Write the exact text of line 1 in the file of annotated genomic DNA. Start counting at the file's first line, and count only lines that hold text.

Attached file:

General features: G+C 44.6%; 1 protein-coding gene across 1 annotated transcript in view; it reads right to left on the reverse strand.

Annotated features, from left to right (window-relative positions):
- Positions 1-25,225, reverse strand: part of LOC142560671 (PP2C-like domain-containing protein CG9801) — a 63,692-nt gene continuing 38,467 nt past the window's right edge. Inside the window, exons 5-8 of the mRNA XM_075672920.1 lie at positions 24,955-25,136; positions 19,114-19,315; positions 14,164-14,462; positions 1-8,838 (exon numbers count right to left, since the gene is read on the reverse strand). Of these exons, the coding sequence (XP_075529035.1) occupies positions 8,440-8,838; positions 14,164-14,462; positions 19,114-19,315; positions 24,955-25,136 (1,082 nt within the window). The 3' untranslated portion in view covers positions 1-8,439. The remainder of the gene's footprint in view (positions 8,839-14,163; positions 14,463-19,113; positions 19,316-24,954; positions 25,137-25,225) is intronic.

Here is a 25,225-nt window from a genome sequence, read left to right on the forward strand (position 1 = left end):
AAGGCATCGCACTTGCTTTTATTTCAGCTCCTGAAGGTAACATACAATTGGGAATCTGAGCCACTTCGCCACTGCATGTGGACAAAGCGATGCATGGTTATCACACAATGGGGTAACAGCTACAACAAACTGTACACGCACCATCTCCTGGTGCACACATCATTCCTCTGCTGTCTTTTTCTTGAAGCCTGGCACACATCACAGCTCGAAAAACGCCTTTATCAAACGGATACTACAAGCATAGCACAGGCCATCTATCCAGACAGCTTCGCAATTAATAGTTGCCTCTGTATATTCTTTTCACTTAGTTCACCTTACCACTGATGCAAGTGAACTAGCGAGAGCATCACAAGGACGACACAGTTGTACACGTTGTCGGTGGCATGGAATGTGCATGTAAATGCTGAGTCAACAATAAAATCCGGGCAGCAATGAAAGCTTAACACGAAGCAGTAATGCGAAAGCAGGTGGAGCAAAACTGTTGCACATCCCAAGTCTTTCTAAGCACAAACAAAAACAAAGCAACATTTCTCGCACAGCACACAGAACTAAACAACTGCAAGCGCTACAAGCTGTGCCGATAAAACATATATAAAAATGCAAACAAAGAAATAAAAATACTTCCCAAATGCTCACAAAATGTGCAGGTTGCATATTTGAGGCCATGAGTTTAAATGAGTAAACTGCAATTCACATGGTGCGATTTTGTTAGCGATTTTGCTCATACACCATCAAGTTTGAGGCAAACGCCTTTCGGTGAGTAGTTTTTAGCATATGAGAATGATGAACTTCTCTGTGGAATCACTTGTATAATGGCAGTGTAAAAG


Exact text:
General features: G+C 44.6%; 1 protein-coding gene across 1 annotated transcript in view; it reads right to left on the reverse strand.